back-pot meat/sleep

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jesusguime

Banned
Chinese
Hi,
Here we have a kind of Chinese food, and it's called "back-pot meat." It means at face value meat that goes back to the pot again after it was cooked and cold, and it tastes heavenly delicious--I'm drooling now. What would you call this kind of meat?
From "back-pot meat," we deride another term--"back-pot sleep," that is, if I didn't have enough sleep last night and feel nodding off now, I'd go back to sleep a "back-pot" sleep. I wonder what the English counterpart is. Thanks.
 
  • Dimcl

    Senior Member
    Canadian English
    Hi,
    Here we have a kind of Chinese food, and it's called "back-pot meat." It means at face value meat that goes back to the pot again after it was cooked and cold, and it tastes heavenly delicious--I'm drooling now. What would you call this kind of meat?
    I'm not sure that we have a term specifically for meat. Any food that is reheated in this way is called "leftovers" (left over from a previous meal).

    From "back-pot meat," we deride another term--"back-pot sleep," that is, if I didn't have enough sleep last night and feel nodding off now, I'd go back to sleep a "back-pot" sleep. I wonder what the English counterpart is. Thanks.
    The only thing I can think of is to "catch up" on your sleep.
     

    Imber Ranae

    Senior Member
    English - USA
    I don't think "leftovers" is the same idea. "Twice-cooked" seems to fit the description, and makes sense.
     

    jesusguime

    Banned
    Chinese
    Thanks, Dimcl.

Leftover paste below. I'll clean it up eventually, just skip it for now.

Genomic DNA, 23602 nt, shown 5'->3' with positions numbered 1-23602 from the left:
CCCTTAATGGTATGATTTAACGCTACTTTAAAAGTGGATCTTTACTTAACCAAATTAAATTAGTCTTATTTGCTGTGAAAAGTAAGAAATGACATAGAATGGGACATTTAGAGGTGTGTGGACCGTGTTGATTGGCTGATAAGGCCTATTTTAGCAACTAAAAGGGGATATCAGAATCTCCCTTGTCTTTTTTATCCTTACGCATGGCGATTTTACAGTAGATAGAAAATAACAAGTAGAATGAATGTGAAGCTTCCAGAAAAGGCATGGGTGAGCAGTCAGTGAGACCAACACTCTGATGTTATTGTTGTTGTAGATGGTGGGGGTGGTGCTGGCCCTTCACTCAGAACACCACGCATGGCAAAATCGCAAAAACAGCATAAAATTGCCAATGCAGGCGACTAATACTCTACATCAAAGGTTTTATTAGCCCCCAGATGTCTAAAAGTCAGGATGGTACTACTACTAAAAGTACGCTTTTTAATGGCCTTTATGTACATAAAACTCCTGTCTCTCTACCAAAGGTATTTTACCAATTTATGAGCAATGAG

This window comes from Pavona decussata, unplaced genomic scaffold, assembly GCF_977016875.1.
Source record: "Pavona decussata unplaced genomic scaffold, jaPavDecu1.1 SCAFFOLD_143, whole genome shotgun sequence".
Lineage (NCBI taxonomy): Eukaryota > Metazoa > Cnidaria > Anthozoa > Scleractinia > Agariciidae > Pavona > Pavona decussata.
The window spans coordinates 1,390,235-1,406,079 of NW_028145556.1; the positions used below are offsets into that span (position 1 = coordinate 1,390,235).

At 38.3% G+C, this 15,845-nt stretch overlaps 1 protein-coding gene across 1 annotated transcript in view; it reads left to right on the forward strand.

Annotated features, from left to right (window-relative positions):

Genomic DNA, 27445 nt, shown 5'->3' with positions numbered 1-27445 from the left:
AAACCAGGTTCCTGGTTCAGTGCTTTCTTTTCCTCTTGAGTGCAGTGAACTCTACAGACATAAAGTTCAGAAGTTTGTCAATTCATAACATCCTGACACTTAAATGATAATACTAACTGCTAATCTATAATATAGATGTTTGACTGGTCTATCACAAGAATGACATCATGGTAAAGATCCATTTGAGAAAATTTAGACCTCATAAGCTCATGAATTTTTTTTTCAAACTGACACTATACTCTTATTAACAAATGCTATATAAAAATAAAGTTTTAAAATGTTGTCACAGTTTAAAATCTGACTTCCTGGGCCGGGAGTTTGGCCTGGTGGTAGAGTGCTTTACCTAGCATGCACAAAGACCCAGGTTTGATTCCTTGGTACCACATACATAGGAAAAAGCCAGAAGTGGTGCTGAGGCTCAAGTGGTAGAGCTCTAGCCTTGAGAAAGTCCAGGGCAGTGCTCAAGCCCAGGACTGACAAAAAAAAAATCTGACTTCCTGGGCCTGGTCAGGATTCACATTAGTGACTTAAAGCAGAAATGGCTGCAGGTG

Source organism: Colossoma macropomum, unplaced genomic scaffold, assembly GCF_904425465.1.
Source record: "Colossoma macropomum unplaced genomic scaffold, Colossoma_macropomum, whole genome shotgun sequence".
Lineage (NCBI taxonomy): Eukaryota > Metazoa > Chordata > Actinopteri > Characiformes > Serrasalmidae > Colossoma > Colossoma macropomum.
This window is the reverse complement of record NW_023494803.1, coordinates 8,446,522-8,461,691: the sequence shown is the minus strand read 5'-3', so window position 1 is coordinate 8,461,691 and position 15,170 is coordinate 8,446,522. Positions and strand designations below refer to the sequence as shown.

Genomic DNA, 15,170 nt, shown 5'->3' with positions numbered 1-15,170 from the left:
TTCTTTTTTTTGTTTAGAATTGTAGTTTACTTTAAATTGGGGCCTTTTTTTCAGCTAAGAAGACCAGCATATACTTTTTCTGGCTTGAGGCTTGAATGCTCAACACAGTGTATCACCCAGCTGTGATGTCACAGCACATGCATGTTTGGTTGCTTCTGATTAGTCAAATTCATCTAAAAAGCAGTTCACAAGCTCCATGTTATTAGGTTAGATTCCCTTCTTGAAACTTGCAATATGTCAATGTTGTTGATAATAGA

No, I didn't refer to "leftover." It's a special recipe of pork--after it's boiled and cools down, we'd slice it and stur-fry it again with some green onion, hot pepper, or garlic.

    Besides, is it right to say "I'd better to catch up on some lost sleep now?" Thanks again in advance.
     

    Dimcl

    Senior Member
    Canadian English
    Twice cooked pork 回鍋 肉 is the meat I thought of when reading your post. Is the term used for other meats?
    Is this an English term?

    Imber Ranae said:
    I don't think "leftovers" is the same idea. "Twice-cooked" seems to fit the description, and makes sense.
    Jesusguime said that the meat goes back into the pot after it was cooked and cold. Maybe I'm missing what the actual process is...:confused:
     

    Imber Ranae

    Senior Member
    English - USA
    Is this an English term?
    That's what it's called in English. I don't know if there is any such similar process in European culinary traditions.

    Jesusguime said that the meat goes back into the pot after it was cooked and cold. Maybe I'm missing what the actual process is...:confused:
    Leftovers are just reheated in the microwave.
     
    Last edited:

    JulianStuart

    Senior Member
    English (UK then US)
    Visiting Japanese and Chinese restaurants was what made me familiar with the term "twice cooked pork" and what jesusguime describes is exactly what the link describes. My main experience with it is in ramen in Japanese cuisine. The kanji would have the sense (from my Japanese reading of them) as "returned-to-the-pot pork".
     

    Imber Ranae

    Senior Member
    English - USA
    Thanks, Dimcl.
    No, I didn't refer to "leftover." It's a special recipe of pork--after it's boiled and cools down, we'd slice it and stur-fry it again with some green onion, hot pepper, or garlic.

    Besides, is it right to say "I'd better to catch up on some lost sleep now?" Thanks again in advance.
    "I'd better to catch up on my sleep / some lost sleep now?"
     
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